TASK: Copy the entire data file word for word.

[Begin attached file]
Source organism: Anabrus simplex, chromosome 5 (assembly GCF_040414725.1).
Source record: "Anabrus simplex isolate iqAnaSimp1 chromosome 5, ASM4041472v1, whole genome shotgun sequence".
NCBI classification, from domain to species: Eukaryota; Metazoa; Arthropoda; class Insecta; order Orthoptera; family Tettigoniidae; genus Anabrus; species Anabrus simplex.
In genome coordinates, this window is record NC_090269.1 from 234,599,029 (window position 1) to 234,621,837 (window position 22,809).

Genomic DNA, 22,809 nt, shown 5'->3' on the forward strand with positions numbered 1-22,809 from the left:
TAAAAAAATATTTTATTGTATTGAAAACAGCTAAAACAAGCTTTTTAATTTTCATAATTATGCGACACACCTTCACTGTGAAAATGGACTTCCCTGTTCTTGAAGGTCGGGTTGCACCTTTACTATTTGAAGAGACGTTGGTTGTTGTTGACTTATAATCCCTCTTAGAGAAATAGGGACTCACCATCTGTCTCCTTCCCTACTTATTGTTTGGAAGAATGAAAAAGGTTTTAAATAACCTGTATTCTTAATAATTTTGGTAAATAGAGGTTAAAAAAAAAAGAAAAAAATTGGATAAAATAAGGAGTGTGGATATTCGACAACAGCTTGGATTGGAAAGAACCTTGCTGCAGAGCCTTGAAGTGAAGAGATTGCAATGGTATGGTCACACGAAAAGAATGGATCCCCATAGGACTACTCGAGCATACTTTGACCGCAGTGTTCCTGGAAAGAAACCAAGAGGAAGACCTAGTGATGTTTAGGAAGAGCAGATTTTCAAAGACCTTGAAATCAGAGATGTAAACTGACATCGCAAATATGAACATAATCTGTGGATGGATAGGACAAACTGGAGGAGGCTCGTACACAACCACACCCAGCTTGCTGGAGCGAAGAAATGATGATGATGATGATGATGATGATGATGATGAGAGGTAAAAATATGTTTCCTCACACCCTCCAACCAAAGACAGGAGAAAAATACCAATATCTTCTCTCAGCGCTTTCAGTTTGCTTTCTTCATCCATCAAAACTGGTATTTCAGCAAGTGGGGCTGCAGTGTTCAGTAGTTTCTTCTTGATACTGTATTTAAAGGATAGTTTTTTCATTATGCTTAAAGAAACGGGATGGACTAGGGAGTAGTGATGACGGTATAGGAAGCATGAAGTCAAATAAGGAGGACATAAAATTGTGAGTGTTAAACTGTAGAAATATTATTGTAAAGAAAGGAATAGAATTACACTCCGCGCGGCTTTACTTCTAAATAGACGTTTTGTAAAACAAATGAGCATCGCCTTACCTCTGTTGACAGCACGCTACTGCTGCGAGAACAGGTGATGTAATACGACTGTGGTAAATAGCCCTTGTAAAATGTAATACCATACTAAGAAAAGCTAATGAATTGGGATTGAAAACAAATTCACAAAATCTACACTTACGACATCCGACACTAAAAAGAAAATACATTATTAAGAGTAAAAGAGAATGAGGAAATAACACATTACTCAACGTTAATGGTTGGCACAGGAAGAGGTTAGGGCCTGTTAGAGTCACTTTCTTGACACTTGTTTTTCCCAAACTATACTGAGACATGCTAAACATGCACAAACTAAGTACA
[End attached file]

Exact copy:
Source organism: Anabrus simplex, chromosome 5 (assembly GCF_040414725.1).
Source record: "Anabrus simplex isolate iqAnaSimp1 chromosome 5, ASM4041472v1, whole genome shotgun sequence".
NCBI classification, from domain to species: Eukaryota; Metazoa; Arthropoda; class Insecta; order Orthoptera; family Tettigoniidae; genus Anabrus; species Anabrus simplex.
In genome coordinates, this window is record NC_090269.1 from 234,599,029 (window position 1) to 234,621,837 (window position 22,809).

Genomic DNA, 22,809 nt, shown 5'->3' on the forward strand with positions numbered 1-22,809 from the left:
TAAAAAAATATTTTATTGTATTGAAAACAGCTAAAACAAGCTTTTTAATTTTCATAATTATGCGACACACCTTCACTGTGAAAATGGACTTCCCTGTTCTTGAAGGTCGGGTTGCACCTTTACTATTTGAAGAGACGTTGGTTGTTGTTGACTTATAATCCCTCTTAGAGAAATAGGGACTCACCATCTGTCTCCTTCCCTACTTATTGTTTGGAAGAATGAAAAAGGTTTTAAATAACCTGTATTCTTAATAATTTTGGTAAATAGAGGTTAAAAAAAAAAGAAAAAAATTGGATAAAATAAGGAGTGTGGATATTCGACAACAGCTTGGATTGGAAAGAACCTTGCTGCAGAGCCTTGAAGTGAAGAGATTGCAATGGTATGGTCACACGAAAAGAATGGATCCCCATAGGACTACTCGAGCATACTTTGACCGCAGTGTTCCTGGAAAGAAACCAAGAGGAAGACCTAGTGATGTTTAGGAAGAGCAGATTTTCAAAGACCTTGAAATCAGAGATGTAAACTGACATCGCAAATATGAACATAATCTGTGGATGGATAGGACAAACTGGAGGAGGCTCGTACACAACCACACCCAGCTTGCTGGAGCGAAGAAATGATGATGATGATGATGATGATGATGATGATGAGAGGTAAAAATATGTTTCCTCACACCCTCCAACCAAAGACAGGAGAAAAATACCAATATCTTCTCTCAGCGCTTTCAGTTTGCTTTCTTCATCCATCAAAACTGGTATTTCAGCAAGTGGGGCTGCAGTGTTCAGTAGTTTCTTCTTGATACTGTATTTAAAGGATAGTTTTTTCATTATGCTTAAAGAAACGGGATGGACTAGGGAGTAGTGATGACGGTATAGGAAGCATGAAGTCAAATAAGGAGGACATAAAATTGTGAGTGTTAAACTGTAGAAATATTATTGTAAAGAAAGGAATAGAATTACACTCCGCGCGGCTTTACTTCTAAATAGACGTTTTGTAAAACAAATGAGCATCGCCTTACCTCTGTTGACAGCACGCTACTGCTGCGAGAACAGGTGATGTAATACGACTGTGGTAAATAGCCCTTGTAAAATGTAATACCATACTAAGAAAAGCTAATGAATTGGGATTGAAAACAAATTCACAAAATCTACACTTACGACATCCGACACTAAAAAGAAAATACATTATTAAGAGTAAAAGAGAATGAGGAAATAACACATTACTCAACGTTAATGGTTGGCACAGGAAGAGGTTAGGGCCTGTTAGAGTCACTTTCTTGACACTTGTTTTTCCCAAACTATACTGAGACATGCTAAACATGCACAAACTAAGTACA